We store cookies, you can get more info from our privacy policy.

Iwata Asks: In Commemoration, Part 11 - Dragon Quest VII

Dragon Quest VII, Part 1 - Breaking Free of Limitations

by the NWR Staff - September 14, 2016, 6:38 am EDT

Part 1 of Dragon Quest VII.

1. Breaking Free of Limitations

Iwata -Today I’ll be asking about “Dragon Quest VII,” now playable on the Nintendo 3DS. The original version (※1) was released in 2000, so it’s been 13 years this year.

※1 Original Version= “Dragon Quest VII,” released on the Playstation in August of 2000.

Fujimoto -That game was released in August, so it was about 12 and a half years ago now.

Horii -That one really took a long time to finish.

Mashima -It took a year and a half from the “Please Finally Let It Be Released!” commercial (※2) until final release.

※2 “Please Finally Let It Be Released!” Commercial=TV commercial broadcast at the beginning of 1999 that wished for the release of Dragon Quest VII.

Iwata -Yes, that advertisement left quite an impression on me as well (laughs).

Horii -That was the first time we made “Dragon Quest” on CD-ROM media, and because that allowed for so much space, we went overboard and made too much game.

Iwata -You were able to break free from the limits originally placed upon you, and the end result of being able to make everything you could possibly want was “VII.”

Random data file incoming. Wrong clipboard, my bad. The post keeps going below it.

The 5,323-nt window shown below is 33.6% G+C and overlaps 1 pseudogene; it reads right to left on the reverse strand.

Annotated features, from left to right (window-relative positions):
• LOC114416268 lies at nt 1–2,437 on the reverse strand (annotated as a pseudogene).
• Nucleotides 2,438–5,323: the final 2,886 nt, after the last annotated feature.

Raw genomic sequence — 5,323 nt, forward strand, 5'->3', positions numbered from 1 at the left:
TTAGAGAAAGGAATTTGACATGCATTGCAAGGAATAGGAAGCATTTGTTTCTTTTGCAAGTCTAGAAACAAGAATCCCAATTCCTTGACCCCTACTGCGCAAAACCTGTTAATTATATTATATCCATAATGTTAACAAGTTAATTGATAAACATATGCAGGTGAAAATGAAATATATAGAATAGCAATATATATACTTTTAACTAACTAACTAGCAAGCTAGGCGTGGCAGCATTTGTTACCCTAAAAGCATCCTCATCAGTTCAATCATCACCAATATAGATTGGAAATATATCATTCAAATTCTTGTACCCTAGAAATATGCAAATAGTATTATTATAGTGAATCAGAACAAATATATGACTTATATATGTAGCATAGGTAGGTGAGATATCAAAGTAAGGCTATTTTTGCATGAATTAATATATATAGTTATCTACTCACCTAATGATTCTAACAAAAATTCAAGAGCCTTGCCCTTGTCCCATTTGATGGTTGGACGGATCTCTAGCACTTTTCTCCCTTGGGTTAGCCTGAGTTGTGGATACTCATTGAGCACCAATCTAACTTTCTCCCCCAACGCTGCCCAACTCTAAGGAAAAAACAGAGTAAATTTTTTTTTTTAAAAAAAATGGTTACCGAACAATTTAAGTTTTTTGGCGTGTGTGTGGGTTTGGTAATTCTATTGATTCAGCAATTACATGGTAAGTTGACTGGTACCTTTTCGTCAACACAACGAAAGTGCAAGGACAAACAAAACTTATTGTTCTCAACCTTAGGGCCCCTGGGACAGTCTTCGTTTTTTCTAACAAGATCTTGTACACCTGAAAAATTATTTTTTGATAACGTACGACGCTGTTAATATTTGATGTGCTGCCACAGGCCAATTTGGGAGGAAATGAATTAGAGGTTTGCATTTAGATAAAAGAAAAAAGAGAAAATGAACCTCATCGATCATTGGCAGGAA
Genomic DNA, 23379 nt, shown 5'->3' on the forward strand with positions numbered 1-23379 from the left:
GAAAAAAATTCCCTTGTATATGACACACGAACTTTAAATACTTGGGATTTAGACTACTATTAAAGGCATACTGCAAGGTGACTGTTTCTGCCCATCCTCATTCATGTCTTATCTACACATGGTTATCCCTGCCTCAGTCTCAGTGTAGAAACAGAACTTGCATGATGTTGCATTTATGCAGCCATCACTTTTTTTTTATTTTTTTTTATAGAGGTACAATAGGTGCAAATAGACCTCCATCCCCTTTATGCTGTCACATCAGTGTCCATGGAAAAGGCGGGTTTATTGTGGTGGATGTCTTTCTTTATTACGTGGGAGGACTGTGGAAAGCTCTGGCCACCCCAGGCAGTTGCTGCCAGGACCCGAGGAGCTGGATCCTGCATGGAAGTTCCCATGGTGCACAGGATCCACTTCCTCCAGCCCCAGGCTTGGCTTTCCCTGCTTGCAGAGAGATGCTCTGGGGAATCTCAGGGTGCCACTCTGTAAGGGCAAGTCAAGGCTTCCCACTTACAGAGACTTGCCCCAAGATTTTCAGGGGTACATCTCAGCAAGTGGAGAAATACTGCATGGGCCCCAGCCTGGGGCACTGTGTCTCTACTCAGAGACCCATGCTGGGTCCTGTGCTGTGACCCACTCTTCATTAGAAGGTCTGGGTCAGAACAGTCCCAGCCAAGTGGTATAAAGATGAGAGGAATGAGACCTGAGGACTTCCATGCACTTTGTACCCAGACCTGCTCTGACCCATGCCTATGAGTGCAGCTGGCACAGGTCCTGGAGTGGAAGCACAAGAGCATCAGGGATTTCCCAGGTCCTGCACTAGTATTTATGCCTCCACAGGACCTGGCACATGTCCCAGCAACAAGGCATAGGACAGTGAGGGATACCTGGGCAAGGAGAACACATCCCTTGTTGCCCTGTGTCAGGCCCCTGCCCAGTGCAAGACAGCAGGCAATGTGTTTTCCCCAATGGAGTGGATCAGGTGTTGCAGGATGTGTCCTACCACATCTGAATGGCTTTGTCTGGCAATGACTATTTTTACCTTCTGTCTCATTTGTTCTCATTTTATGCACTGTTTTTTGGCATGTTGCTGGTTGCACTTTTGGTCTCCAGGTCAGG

Fujimoto -We keep all of the design documents at Square-Enix for all of the “Dragon Quest” games, and it turns out that “VII” is overwhelmingly longer than the other main numbered titles - to the point where your really ask if it’s all “VII.” And all of the documentation is written on paper.

Horii -Up through “VII” we wrote the scenario by hand on paper, and even all of the data and everything was made on paper as well.

Iwata -It gives a sense of the times it was made in.

Horii -That’s back when we had first increased the number of staff working on the scenario, and every week about this much (stretches index finger and thumb far apart) new scenario would be sent in. I would then read each and every word, making corrections for hours on end…Every day was rough back then.

Everyone -(laughs)

Fujimoto -They would go back an forth with hundreds of pages by fax every day - apparently the machine was always breaking.

Iwata -For paper that’s enough volume that you just couldn’t keep up. Even just delegating all of it seems like a challenge.

Horii -“VII” was the first time that we implemented the conversation system with your party, and the amount of lines just for that became enormous.

Sugimura -Up until that point in the series you couldn’t converse with your party members, so when you selected the “Talk” command when facing a direction that no one in particular was standing in, it would just display, “There’s no one there.” I remember that we discussed changing that because it was kind of sad when that happened.

Horii -From a story standpoint you would be able to have different conversations with these characters before they joined your party, but as soon as they did join suddenly you couldn’t talk to them anymore, which we thought was sad, so we decided to include the party conversation system. But that ended up becoming a ludicrous amount of lines (laughs).